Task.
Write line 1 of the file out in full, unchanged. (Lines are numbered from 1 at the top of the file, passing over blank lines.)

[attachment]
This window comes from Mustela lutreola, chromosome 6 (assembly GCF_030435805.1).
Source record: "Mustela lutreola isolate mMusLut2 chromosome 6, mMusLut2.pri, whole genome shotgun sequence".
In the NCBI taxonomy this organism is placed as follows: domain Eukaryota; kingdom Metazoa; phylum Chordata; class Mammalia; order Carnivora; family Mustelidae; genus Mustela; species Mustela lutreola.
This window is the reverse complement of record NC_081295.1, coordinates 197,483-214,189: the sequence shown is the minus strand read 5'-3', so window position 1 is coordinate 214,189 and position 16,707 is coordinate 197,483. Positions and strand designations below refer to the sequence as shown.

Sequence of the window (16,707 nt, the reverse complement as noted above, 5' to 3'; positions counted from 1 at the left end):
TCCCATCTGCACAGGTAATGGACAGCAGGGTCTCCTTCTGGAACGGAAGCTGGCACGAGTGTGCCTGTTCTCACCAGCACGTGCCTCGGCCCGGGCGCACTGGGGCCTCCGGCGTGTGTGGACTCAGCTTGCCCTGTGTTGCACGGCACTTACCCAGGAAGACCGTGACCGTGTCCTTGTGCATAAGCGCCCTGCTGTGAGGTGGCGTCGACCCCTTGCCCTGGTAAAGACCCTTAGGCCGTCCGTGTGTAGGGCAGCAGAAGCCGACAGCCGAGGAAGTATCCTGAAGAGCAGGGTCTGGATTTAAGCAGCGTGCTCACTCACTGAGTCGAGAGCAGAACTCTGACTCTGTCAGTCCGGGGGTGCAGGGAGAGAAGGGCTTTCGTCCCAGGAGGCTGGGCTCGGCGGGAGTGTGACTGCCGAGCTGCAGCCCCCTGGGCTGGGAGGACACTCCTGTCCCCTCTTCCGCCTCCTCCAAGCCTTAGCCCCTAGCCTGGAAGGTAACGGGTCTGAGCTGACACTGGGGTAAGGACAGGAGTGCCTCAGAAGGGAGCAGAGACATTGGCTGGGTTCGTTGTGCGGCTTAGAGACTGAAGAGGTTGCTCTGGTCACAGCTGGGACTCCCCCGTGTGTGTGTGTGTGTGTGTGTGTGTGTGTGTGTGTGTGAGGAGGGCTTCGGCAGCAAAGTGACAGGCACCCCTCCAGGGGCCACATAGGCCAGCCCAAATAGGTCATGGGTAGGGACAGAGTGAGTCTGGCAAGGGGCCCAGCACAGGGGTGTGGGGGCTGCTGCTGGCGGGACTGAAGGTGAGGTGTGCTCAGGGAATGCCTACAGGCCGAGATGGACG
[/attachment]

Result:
This window comes from Mustela lutreola, chromosome 6 (assembly GCF_030435805.1).